A streamlined, slick look accompanies the HX Effects' capabilities nicely, with a 'less is more' approach proving to be a welcome escape from the usually hectic world of multi-effects. The small "scribble strips" above each footswitch are frustratingly small, but still readable with some focus. As an easy-to-use option, or a first foray into the world of multi-effects, you'd be hard pressed to find something wrong here.

Best multi-effects pedals: Buying advice

Kemper Profiler Stage: Kemper logo lit up, next to looper and tuner foot switches

(Image credit: Future)

Are multi-effects better than individual pedals? 

For what seems like forever, guitarists have been arguing over whether multi-effects pedals are better or worse than their individual brethren. Honestly? The jury’s still out. There are convincing arguments for each camp, but there are some factors you should definitely consider before buying one of the best multi-effects pedals. 

For one, with a multi-effects all of your pedals and other effects are in one place and one unit, making gigging a lot easier. Sure, you can get a pedalboard and piece together a killer ‘board full of brilliant effects, but it won’t be anywhere near as convenient as being able to recreate basically any rig and collection of effects, with one unit. The tone you can create with one Helix or Kemper will likely sound much cleaner and more precise too, with less potential for background noise and hum.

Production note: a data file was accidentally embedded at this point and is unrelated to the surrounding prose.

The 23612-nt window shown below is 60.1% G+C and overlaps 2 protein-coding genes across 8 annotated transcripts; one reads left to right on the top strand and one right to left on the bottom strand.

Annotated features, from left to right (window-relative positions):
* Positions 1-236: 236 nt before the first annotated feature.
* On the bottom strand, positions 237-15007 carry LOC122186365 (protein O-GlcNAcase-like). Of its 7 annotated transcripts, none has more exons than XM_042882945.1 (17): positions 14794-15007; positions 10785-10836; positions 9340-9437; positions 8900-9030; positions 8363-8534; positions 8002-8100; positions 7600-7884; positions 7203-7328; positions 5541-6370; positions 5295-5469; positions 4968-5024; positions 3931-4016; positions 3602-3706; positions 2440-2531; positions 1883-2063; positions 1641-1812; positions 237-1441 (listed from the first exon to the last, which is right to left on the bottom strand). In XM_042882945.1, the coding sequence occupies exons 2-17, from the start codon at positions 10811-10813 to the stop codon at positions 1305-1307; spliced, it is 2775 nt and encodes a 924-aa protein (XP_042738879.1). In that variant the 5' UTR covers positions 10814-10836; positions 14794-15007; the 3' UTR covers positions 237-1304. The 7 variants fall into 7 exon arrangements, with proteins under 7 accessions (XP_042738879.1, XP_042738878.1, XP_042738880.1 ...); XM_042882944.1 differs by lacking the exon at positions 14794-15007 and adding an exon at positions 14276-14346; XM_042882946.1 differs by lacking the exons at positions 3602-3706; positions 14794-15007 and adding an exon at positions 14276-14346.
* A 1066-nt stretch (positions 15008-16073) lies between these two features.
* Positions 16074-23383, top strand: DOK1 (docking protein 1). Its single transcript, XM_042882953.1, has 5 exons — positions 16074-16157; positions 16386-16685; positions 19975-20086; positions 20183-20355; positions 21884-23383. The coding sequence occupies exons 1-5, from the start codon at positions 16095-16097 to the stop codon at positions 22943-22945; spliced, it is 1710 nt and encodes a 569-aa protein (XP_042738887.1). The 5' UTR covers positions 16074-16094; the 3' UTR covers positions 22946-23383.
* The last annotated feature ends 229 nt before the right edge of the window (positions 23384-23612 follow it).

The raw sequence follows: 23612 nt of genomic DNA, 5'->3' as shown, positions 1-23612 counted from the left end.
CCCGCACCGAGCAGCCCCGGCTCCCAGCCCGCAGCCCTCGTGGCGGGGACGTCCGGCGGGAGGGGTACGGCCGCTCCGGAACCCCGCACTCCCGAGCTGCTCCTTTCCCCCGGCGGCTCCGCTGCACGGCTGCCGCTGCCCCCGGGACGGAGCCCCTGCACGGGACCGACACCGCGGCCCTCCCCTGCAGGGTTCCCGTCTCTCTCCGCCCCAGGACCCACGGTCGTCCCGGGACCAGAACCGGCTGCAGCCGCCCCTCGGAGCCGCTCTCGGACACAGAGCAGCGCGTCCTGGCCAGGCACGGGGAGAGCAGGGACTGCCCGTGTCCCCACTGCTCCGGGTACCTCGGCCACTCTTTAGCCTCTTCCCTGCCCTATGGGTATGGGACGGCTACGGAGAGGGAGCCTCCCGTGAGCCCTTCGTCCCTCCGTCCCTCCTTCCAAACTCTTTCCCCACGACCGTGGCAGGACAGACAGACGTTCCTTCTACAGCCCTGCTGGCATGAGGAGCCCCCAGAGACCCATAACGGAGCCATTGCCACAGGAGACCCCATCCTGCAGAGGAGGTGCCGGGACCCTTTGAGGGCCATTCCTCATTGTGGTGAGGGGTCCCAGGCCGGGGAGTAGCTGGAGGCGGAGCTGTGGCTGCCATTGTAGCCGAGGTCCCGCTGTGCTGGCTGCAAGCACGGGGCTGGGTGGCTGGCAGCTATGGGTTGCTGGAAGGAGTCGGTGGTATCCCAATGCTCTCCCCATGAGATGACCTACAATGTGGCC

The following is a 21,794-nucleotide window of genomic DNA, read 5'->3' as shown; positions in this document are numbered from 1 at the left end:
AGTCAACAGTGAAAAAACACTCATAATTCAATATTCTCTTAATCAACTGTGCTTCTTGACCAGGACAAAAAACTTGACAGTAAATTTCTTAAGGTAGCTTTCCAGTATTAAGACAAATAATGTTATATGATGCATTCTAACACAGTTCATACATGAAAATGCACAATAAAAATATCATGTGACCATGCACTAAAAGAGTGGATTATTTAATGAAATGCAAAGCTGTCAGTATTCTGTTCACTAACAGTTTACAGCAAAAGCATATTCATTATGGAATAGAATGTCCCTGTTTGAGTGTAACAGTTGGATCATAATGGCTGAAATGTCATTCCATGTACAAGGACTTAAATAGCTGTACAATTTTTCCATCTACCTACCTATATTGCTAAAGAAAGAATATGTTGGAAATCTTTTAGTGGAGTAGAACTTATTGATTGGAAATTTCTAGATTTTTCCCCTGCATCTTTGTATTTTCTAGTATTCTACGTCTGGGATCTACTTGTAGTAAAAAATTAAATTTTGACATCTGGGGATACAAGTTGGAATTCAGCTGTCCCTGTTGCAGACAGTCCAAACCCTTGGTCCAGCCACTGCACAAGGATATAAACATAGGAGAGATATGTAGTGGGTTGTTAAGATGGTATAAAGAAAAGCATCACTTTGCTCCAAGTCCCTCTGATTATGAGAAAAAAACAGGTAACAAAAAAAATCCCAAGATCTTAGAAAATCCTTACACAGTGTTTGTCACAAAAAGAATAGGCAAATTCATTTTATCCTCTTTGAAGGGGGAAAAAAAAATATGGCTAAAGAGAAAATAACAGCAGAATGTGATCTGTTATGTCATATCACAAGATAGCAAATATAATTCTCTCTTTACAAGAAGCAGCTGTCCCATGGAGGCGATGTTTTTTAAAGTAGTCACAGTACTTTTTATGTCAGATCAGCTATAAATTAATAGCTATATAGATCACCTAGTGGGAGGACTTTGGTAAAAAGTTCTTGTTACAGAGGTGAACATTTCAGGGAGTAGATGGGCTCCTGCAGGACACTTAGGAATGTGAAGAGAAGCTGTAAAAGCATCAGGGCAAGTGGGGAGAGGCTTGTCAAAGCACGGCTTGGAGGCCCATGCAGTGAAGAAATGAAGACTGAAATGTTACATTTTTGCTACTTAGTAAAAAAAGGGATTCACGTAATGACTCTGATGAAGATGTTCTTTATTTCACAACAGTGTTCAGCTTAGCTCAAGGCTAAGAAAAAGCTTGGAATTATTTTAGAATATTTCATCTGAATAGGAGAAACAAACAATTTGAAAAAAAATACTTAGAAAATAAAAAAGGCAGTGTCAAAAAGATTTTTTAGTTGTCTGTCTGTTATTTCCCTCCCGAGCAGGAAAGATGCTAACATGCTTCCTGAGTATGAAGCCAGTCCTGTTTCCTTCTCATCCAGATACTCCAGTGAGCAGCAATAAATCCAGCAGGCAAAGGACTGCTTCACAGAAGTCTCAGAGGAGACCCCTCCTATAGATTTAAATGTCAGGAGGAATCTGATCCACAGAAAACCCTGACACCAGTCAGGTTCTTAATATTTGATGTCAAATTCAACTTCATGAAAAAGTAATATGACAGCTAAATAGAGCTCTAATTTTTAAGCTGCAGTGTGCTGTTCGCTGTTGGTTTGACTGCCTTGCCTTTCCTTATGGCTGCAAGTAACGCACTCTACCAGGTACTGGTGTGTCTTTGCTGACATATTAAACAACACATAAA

One big plus-side for multi-effects and amp modeling is that you can just go straight out to the PA system when gigging, removing the need for a speaker cab on-stage, and saving you a considerable amount of backache. As long as your sound guy doesn't hate you, you should have no problems getting the exact tone you want out into the room, for all to enjoy.

What should I look for in a multi-effects unit? 

Think long and hard about what kind of features you’d like to go for when researching your new multi-FX purchase. Fortunately, most multi-effects units on the market now double up as amp modelers and loopers, amongst other things, so it’s likely that you’ll be buying more than you initially need. You don’t necessarily need to - as products like the TC Electronic Plethora X5 and Line 6 Helix HX Effects are strictly effects processors - but we’d encourage that you proceed with caution here. We’re all suckers for a little extra, and we’re all guilty of finding a reason to ‘need’ the next model up that has a few more features. 

Have a think about whether your multi-effects unit is going to make up part of your pedalboard, or replace it completely. We know it sounds really simple, but if you’re using your multi-effects as part of a bigger ‘board, make sure it all fits on there first. The added expense of upgrading your ‘board means you’ve got less to spend on your pedals - and we’ve never heard of such a heinous crime.

It’s also very much worth considering where you’ll be playing the most. If you’re only ever going to be jamming at home, then shelling out close to two grand on a Quad Cortex might be bordering on excessive. Likewise, if you’re mainly playing pubs and bars full of punters who’re likely to spill entire pints onto your pedalboard, then taking your QC along might be a little too brave. You don’t need to part with big money to get the tones you want anymore, and we love it.